Joseph Mamlin receives IU President's Medal for 'visionary' public health accomplishments in Kenya
FOR IMMEDIATE RELEASE
INDIANAPOLIS -- Dr. Joseph Mamlin, a founding member of a unique global health partnership in Kenya, was presented with the President’s Medal for Excellence by Indiana University President Michael A. McRobbie at the 2013 Kenya Gala on Oct. 26.
“In gratitude for all that you have done to leverage the power and expertise of an academic health center in the interest of global health, I am privileged and honored to present you with the President’s Medal for Excellence,” McRobbie said to Mamlin, whom he called “one of the visionary founders of the IU-Moi partnership.”
The President's Medal for Excellence is the highest honor an IU president can bestow.
For the past 20 years, IU School of Medicine and Kenya’s Moi University School of Medicine students, residents and faculty have participated in an exchange program of sorts to enhance their understanding of medicine and improve their ability to care for patients. This partnership was the brainchild of Mamlin and IU colleagues, who first visited Eldoret, Kenya, in the late 1980s to establish the partnership.
The program, now known as AMPATH -- the Academic Model Providing Access to Healthcare -- has grown to include a consortium of North American academic institutions led by the IU School of Medicine. The Indianapolis community has embraced IU’s work with AMPATH through the involvement of churches and faith groups, the legal community, and thousands of volunteers and supporters.
Mamlin, a professor emeritus of medicine at IU, was chief of medicine at what was then Wishard Memorial Hospital, where he spearheaded the creation of a unique neighborhood-centered health care system in Indianapolis. That experience served Mamlin well as the IU-Kenyan partnership flourished.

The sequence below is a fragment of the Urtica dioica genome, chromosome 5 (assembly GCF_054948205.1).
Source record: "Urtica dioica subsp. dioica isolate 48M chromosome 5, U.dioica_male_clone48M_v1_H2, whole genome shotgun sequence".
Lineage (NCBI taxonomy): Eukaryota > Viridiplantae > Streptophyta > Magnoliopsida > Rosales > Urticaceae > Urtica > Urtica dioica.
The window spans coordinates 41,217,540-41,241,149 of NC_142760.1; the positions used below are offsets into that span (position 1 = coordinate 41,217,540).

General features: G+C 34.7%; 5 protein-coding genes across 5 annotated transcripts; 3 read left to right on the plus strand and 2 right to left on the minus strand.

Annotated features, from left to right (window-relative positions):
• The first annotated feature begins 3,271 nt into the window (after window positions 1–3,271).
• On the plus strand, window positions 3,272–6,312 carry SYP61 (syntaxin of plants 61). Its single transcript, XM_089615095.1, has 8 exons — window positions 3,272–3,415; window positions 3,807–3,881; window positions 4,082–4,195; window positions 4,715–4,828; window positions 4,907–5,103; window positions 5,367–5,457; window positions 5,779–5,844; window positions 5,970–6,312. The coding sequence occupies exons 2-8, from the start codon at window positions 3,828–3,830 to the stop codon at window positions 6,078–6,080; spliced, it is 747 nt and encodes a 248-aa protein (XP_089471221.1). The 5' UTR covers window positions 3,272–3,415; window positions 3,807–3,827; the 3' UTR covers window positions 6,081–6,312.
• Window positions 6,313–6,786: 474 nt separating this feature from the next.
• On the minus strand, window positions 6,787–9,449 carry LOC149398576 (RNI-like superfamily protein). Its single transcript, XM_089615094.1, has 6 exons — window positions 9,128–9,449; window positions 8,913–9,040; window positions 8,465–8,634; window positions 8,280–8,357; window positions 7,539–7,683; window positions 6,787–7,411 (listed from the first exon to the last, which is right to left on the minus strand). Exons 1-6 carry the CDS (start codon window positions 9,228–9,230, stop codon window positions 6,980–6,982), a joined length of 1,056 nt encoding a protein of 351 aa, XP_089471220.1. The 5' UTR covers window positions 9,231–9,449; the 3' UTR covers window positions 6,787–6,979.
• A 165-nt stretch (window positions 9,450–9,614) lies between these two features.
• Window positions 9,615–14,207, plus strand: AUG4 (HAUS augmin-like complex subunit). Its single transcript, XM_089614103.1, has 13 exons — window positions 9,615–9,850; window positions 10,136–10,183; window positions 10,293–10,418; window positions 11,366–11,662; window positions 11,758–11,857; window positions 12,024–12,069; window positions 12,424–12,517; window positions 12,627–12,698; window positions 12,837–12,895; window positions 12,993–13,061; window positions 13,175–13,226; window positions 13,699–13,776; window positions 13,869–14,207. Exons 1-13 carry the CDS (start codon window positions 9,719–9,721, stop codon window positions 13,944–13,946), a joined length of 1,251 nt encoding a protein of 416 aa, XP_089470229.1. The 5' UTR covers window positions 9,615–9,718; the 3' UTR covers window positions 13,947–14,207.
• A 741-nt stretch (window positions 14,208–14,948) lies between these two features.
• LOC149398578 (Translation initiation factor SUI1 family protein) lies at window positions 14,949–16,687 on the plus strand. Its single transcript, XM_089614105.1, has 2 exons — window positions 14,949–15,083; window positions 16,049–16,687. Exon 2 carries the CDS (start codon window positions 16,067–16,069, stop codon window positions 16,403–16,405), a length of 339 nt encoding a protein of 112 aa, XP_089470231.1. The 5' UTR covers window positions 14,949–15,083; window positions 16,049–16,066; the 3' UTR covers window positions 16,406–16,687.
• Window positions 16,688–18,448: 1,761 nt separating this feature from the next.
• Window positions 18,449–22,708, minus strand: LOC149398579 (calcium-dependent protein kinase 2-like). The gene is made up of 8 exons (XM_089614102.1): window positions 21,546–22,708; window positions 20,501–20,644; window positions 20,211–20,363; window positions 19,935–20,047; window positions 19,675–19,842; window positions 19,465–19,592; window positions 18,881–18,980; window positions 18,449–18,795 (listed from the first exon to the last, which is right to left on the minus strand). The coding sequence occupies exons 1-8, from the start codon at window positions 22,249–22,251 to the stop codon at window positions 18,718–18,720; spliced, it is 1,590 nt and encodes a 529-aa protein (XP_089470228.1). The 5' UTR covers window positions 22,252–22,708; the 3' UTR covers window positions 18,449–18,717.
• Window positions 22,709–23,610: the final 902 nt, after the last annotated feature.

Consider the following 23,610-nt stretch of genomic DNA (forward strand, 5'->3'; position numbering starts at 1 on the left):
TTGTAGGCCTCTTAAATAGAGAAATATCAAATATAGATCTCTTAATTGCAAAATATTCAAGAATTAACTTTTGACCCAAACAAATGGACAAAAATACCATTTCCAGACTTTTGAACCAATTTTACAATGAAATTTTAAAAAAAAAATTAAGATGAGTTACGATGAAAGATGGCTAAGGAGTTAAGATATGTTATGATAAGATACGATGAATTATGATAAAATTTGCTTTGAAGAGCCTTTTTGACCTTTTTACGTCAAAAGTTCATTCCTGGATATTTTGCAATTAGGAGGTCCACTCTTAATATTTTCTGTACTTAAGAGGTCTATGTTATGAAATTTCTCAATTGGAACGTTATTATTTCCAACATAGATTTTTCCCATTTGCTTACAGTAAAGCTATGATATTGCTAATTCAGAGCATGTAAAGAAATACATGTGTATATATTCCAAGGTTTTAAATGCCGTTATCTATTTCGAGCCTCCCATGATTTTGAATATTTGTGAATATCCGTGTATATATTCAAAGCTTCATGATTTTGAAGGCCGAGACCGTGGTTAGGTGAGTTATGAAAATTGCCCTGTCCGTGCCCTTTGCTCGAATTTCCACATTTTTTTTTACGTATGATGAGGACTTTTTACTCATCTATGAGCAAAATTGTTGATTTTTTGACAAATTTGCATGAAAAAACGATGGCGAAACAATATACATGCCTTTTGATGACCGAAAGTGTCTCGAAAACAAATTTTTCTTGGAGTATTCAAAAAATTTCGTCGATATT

Mamlin served as team leader in the IU-Kenya partnership during the mid-1990s. In 2000, when Mamlin retired from the IU School of Medicine, he and his wife, Sarah Ellen, moved to Kenya, where he served as AMPATH’s field director until 2012, when he was named field director for clinical services. During those years, the AIDS epidemic became devastating in sub-Saharan Africa, and Mamlin and his colleagues determined that they must be proactive to save lives, provide food and shelter, and educate the public about a disease that carried a devastating stigma.
Today AMPATH has enrolled more than 160,000 HIV-positive adults and children in the program and has established an extensive network of other services for HIV patients and their families, as well as set up multiple clinics to treat Kenyans' other health care needs.
“Joe would probably be the first to point out that AMPATH’s success has been made possible by many people working in partnership,” McRobbie said in presenting Mamlin the President's Medal. “But it is also true that his vision, his integrity, his leadership over many years and his dedicated hard work during what might have been a leisurely retirement have allowed the program to flourish. Those same qualities have also inspired countless others to dedicate themselves to AMPATH’s success.”
The President's Medal for Excellence recognizes, among other criteria, distinction in public service, service to IU, and extraordinary merit and achievement in the arts, humanities, sciences, education and industry. The medal itself is a reproduction in silver of the symbolic jewel of office worn by IU's president at ceremonial occasions
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